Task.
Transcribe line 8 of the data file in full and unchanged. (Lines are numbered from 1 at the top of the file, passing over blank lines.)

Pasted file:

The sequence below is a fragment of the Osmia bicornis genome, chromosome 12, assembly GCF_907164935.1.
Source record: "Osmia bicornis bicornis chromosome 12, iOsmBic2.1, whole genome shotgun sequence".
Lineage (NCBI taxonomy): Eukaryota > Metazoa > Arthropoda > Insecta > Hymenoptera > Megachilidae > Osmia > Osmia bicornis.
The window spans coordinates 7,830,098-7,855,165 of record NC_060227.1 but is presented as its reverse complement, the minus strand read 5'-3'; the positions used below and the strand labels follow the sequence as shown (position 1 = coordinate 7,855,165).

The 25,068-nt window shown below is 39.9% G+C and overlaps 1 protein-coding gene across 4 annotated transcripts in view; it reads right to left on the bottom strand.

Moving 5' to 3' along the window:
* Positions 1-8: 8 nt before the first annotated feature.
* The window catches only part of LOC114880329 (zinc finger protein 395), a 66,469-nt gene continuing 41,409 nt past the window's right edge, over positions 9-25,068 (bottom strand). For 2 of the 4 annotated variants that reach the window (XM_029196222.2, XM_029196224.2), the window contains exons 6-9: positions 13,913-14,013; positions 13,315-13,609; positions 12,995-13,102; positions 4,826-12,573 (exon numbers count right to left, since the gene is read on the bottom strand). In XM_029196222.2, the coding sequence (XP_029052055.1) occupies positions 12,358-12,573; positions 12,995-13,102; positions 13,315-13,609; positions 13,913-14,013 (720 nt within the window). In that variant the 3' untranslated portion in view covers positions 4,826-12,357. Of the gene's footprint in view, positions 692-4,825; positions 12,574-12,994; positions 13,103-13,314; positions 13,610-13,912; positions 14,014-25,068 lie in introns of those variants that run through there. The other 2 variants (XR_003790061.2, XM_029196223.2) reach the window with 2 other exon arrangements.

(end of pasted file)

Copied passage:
* The window catches only part of LOC114880329 (zinc finger protein 395), a 66,469-nt gene continuing 41,409 nt past the window's right edge, over positions 9-25,068 (bottom strand). For 2 of the 4 annotated variants that reach the window (XM_029196222.2, XM_029196224.2), the window contains exons 6-9: positions 13,913-14,013; positions 13,315-13,609; positions 12,995-13,102; positions 4,826-12,573 (exon numbers count right to left, since the gene is read on the bottom strand). In XM_029196222.2, the coding sequence (XP_029052055.1) occupies positions 12,358-12,573; positions 12,995-13,102; positions 13,315-13,609; positions 13,913-14,013 (720 nt within the window). In that variant the 3' untranslated portion in view covers positions 4,826-12,357. Of the gene's footprint in view, positions 692-4,825; positions 12,574-12,994; positions 13,103-13,314; positions 13,610-13,912; positions 14,014-25,068 lie in introns of those variants that run through there. The other 2 variants (XR_003790061.2, XM_029196223.2) reach the window with 2 other exon arrangements.